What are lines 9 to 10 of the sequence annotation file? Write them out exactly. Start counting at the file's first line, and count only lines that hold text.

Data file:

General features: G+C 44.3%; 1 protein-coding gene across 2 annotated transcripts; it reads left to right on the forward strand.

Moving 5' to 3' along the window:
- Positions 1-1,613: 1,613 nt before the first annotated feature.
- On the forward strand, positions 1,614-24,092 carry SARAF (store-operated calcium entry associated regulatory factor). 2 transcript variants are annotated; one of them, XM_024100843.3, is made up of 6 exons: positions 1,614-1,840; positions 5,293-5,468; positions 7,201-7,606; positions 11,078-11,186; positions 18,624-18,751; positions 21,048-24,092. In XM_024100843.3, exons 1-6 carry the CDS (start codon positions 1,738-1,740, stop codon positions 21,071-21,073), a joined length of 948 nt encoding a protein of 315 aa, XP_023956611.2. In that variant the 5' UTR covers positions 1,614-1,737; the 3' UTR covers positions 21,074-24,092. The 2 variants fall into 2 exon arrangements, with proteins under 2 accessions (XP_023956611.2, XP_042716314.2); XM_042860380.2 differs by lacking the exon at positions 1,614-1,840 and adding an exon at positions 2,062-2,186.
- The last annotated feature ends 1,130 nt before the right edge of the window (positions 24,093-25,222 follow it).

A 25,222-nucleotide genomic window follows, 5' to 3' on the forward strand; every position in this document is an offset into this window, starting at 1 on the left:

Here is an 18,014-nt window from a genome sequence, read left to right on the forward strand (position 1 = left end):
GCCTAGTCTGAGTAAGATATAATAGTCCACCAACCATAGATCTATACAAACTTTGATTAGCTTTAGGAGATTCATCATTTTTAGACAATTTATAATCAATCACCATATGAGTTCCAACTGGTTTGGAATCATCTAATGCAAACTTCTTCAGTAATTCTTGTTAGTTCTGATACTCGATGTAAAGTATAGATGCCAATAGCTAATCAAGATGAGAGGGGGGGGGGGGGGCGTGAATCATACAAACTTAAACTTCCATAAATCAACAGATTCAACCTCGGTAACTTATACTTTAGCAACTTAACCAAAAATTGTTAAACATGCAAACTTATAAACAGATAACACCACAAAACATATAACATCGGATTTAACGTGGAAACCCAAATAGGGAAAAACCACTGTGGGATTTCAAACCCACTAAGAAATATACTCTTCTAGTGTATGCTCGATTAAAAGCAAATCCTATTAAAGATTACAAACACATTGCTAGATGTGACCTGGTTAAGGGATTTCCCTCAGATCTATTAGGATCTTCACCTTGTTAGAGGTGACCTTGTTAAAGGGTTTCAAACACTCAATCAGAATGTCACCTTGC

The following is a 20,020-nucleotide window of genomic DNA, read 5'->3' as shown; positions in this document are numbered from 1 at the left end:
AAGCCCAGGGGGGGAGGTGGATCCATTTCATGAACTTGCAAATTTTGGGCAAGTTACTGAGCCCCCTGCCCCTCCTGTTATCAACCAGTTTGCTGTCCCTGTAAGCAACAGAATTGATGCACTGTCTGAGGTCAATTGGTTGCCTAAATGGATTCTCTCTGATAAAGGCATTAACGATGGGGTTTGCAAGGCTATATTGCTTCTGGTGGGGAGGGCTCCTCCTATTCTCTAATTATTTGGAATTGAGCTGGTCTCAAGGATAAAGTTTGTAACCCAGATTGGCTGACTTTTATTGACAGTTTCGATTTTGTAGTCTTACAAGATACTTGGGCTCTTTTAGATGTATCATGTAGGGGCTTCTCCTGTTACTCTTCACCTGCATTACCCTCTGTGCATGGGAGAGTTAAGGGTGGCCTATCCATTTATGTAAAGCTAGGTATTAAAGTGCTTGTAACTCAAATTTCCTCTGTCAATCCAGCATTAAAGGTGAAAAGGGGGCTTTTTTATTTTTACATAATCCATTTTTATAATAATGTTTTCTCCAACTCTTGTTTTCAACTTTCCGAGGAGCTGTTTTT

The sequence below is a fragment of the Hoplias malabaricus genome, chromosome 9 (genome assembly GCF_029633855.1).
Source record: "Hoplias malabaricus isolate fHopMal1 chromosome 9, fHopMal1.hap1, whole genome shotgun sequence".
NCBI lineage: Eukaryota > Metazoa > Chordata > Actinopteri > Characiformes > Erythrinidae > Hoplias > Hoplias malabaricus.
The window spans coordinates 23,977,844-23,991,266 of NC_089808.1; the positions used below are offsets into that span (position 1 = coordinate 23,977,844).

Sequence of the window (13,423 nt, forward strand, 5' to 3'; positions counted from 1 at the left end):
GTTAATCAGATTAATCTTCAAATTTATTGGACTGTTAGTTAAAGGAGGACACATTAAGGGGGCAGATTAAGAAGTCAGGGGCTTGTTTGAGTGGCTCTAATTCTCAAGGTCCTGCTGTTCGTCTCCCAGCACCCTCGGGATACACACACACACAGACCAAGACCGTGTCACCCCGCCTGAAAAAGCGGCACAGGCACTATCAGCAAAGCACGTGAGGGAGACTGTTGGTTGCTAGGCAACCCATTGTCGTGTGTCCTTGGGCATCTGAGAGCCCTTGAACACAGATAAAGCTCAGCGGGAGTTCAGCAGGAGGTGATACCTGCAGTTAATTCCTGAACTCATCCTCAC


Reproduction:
The following is a 20,020-nucleotide window of genomic DNA, read 5'->3' as shown; positions in this document are numbered from 1 at the left end:
AAGCCCAGGGGGGGAGGTGGATCCATTTCATGAACTTGCAAATTTTGGGCAAGTTACTGAGCCCCCTGCCCCTCCTGTTATCAACCAGTTTGCTGTCCCTGTAAGCAACAGAATTGATGCACTGTCTGAGGTCAATTGGTTGCCTAAATGGATTCTCTCTGATAAAGGCATTAACGATGGGGTTTGCAAGGCTATATTGCTTCTGGTGGGGAGGGCTCCTCCTATTCTCTAATTATTTGGAATTGAGCTGGTCTCAAGGATAAAGTTTGTAACCCAGATTGGCTGACTTTTATTGACAGTTTCGATTTTGTAGTCTTACAAGATACTTGGGCTCTTTTAGATGTATCATGTAGGGGCTTCTCCTGTTACTCTTCACCTGCATTACCCTCTGTGCATGGGAGAGTTAAGGGTGGCCTATCCATTTATGTAAAGCTAGGTATTAAAGTGCTTGTAACTCAAATTTCCTCTGTCAATCCAGCATTAAAGGTGAAAAGGGGGCTTTTTTATTTTTACATAATCCATTTTTATAATAATGTTTTCTCCAACTCTTGTTTTCAACTTTCCGAGGAGCTGTTTTT